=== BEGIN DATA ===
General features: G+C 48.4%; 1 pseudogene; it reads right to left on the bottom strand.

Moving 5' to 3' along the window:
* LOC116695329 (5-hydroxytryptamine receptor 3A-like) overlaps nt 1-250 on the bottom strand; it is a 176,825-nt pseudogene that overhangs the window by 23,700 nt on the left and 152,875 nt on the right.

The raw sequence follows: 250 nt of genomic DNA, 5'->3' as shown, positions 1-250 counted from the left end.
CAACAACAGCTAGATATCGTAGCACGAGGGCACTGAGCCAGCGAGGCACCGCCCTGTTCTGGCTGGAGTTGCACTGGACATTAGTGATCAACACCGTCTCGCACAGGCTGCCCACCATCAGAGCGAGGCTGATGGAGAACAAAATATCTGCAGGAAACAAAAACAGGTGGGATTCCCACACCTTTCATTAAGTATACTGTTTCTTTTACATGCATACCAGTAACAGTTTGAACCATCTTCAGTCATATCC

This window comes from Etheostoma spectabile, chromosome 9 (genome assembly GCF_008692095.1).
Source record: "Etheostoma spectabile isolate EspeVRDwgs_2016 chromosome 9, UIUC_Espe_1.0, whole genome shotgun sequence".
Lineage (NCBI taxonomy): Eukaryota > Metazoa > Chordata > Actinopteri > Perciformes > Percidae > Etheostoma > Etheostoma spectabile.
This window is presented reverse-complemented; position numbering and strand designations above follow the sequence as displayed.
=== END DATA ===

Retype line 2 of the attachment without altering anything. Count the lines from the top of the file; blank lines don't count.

Moving 5' to 3' along the window: